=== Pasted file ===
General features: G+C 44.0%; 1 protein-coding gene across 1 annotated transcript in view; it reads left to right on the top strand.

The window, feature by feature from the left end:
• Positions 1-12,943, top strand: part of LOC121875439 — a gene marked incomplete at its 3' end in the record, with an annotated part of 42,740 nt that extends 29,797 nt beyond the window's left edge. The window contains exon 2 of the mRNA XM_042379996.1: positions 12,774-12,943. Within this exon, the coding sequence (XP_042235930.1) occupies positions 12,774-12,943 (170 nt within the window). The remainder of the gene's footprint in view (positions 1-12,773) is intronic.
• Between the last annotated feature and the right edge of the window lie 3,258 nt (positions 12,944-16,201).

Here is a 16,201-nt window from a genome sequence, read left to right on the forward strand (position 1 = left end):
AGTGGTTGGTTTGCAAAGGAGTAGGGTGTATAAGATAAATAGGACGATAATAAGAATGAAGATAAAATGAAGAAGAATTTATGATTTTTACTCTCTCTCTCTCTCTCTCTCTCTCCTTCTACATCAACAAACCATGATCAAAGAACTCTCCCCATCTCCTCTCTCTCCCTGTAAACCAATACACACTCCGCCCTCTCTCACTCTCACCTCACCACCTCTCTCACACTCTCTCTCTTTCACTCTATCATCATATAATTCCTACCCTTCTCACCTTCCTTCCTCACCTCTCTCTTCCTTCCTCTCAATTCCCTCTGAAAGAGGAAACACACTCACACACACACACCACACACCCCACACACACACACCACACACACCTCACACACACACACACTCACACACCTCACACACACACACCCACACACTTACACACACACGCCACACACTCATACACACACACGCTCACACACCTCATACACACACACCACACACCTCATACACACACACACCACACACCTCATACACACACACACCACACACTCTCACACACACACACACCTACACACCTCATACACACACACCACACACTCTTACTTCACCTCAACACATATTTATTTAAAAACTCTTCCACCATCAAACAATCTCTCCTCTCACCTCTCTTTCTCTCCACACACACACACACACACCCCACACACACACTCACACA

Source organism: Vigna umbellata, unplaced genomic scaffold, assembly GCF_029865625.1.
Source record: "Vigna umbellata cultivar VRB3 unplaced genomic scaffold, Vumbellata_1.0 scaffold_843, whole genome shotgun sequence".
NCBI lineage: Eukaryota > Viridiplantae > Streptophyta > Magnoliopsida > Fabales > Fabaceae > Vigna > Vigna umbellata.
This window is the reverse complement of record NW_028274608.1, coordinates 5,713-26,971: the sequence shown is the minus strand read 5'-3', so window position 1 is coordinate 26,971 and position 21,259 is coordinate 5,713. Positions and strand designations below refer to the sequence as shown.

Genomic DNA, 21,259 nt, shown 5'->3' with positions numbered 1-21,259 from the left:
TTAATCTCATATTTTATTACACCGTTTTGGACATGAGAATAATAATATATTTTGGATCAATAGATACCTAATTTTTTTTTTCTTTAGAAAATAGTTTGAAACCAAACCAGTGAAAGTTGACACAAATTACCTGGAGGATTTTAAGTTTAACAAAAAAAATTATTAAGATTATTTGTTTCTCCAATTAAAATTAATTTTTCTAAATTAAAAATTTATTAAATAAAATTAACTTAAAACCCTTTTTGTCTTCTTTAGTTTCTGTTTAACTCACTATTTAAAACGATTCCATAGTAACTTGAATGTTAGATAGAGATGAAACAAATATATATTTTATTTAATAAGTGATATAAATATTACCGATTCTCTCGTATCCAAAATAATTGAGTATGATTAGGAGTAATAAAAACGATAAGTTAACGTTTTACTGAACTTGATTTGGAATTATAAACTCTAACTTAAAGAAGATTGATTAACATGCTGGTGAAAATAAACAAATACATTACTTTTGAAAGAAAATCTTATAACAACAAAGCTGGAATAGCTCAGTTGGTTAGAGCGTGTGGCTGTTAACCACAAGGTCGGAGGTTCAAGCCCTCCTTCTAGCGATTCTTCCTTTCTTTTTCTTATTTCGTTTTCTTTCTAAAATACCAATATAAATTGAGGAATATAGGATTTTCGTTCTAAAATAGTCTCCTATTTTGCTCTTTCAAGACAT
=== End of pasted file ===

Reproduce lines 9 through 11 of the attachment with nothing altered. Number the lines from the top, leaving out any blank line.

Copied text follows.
NCBI lineage: Eukaryota > Viridiplantae > Streptophyta > Magnoliopsida > Fabales > Fabaceae > Vigna > Vigna umbellata.
This window is the reverse complement of record NW_028274608.1, coordinates 5,713-26,971: the sequence shown is the minus strand read 5'-3', so window position 1 is coordinate 26,971 and position 21,259 is coordinate 5,713. Positions and strand designations below refer to the sequence as shown.

Genomic DNA, 21,259 nt, shown 5'->3' with positions numbered 1-21,259 from the left: